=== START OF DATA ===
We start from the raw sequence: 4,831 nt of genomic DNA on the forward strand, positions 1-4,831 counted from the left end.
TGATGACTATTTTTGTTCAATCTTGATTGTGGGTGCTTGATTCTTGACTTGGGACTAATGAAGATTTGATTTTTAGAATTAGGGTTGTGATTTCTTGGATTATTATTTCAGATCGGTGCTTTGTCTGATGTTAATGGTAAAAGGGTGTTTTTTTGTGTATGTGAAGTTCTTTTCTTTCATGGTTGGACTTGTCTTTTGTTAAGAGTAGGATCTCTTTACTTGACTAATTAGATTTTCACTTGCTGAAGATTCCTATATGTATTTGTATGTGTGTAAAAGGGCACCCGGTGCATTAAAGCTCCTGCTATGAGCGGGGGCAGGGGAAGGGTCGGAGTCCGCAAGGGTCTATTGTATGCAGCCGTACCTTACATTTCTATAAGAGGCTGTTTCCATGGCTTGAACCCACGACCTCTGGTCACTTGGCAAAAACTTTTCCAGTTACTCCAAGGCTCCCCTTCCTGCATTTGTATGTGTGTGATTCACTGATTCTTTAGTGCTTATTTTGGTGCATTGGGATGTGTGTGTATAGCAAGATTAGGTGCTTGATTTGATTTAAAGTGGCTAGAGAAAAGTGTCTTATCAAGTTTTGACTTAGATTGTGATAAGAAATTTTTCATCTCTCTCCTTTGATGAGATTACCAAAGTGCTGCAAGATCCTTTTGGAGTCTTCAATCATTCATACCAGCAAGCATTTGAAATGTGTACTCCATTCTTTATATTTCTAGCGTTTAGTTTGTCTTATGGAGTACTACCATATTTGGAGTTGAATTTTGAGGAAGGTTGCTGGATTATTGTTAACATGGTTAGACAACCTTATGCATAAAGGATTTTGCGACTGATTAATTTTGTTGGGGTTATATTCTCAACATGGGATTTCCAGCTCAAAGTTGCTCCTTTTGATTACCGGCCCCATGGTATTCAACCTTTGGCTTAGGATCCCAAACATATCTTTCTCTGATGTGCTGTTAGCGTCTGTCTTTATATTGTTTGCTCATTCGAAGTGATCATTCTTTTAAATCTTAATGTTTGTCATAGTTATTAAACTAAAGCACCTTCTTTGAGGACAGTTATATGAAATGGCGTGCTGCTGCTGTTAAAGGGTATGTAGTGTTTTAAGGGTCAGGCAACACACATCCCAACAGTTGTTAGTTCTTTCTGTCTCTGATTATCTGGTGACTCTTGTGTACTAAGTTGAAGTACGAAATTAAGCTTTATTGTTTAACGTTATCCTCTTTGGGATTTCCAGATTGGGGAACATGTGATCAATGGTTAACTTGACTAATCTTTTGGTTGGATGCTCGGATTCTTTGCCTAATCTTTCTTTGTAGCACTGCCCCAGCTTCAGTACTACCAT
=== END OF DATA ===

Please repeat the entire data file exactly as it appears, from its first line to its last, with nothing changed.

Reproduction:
We start from the raw sequence: 4,831 nt of genomic DNA on the forward strand, positions 1-4,831 counted from the left end.
TGATGACTATTTTTGTTCAATCTTGATTGTGGGTGCTTGATTCTTGACTTGGGACTAATGAAGATTTGATTTTTAGAATTAGGGTTGTGATTTCTTGGATTATTATTTCAGATCGGTGCTTTGTCTGATGTTAATGGTAAAAGGGTGTTTTTTTGTGTATGTGAAGTTCTTTTCTTTCATGGTTGGACTTGTCTTTTGTTAAGAGTAGGATCTCTTTACTTGACTAATTAGATTTTCACTTGCTGAAGATTCCTATATGTATTTGTATGTGTGTAAAAGGGCACCCGGTGCATTAAAGCTCCTGCTATGAGCGGGGGCAGGGGAAGGGTCGGAGTCCGCAAGGGTCTATTGTATGCAGCCGTACCTTACATTTCTATAAGAGGCTGTTTCCATGGCTTGAACCCACGACCTCTGGTCACTTGGCAAAAACTTTTCCAGTTACTCCAAGGCTCCCCTTCCTGCATTTGTATGTGTGTGATTCACTGATTCTTTAGTGCTTATTTTGGTGCATTGGGATGTGTGTGTATAGCAAGATTAGGTGCTTGATTTGATTTAAAGTGGCTAGAGAAAAGTGTCTTATCAAGTTTTGACTTAGATTGTGATAAGAAATTTTTCATCTCTCTCCTTTGATGAGATTACCAAAGTGCTGCAAGATCCTTTTGGAGTCTTCAATCATTCATACCAGCAAGCATTTGAAATGTGTACTCCATTCTTTATATTTCTAGCGTTTAGTTTGTCTTATGGAGTACTACCATATTTGGAGTTGAATTTTGAGGAAGGTTGCTGGATTATTGTTAACATGGTTAGACAACCTTATGCATAAAGGATTTTGCGACTGATTAATTTTGTTGGGGTTATATTCTCAACATGGGATTTCCAGCTCAAAGTTGCTCCTTTTGATTACCGGCCCCATGGTATTCAACCTTTGGCTTAGGATCCCAAACATATCTTTCTCTGATGTGCTGTTAGCGTCTGTCTTTATATTGTTTGCTCATTCGAAGTGATCATTCTTTTAAATCTTAATGTTTGTCATAGTTATTAAACTAAAGCACCTTCTTTGAGGACAGTTATATGAAATGGCGTGCTGCTGCTGTTAAAGGGTATGTAGTGTTTTAAGGGTCAGGCAACACACATCCCAACAGTTGTTAGTTCTTTCTGTCTCTGATTATCTGGTGACTCTTGTGTACTAAGTTGAAGTACGAAATTAAGCTTTATTGTTTAACGTTATCCTCTTTGGGATTTCCAGATTGGGGAACATGTGATCAATGGTTAACTTGACTAATCTTTTGGTTGGATGCTCGGATTCTTTGCCTAATCTTTCTTTGTAGCACTGCCCCAGCTTCAGTACTACCAT